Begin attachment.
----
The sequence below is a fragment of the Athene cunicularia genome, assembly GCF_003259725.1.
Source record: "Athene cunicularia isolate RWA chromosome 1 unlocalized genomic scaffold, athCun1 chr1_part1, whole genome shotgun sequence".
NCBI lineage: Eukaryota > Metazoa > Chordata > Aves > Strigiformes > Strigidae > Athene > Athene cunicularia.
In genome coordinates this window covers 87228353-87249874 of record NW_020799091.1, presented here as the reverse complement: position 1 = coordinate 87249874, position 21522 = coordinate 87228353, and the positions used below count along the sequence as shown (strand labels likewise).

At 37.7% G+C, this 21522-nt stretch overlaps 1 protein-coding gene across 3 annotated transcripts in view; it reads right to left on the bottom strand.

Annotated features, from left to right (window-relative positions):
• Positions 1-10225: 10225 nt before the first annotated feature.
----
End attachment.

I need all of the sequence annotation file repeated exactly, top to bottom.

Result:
The sequence below is a fragment of the Athene cunicularia genome, assembly GCF_003259725.1.
Source record: "Athene cunicularia isolate RWA chromosome 1 unlocalized genomic scaffold, athCun1 chr1_part1, whole genome shotgun sequence".
NCBI lineage: Eukaryota > Metazoa > Chordata > Aves > Strigiformes > Strigidae > Athene > Athene cunicularia.
In genome coordinates this window covers 87228353-87249874 of record NW_020799091.1, presented here as the reverse complement: position 1 = coordinate 87249874, position 21522 = coordinate 87228353, and the positions used below count along the sequence as shown (strand labels likewise).

At 37.7% G+C, this 21522-nt stretch overlaps 1 protein-coding gene across 3 annotated transcripts in view; it reads right to left on the bottom strand.

Annotated features, from left to right (window-relative positions):
• Positions 1-10225: 10225 nt before the first annotated feature.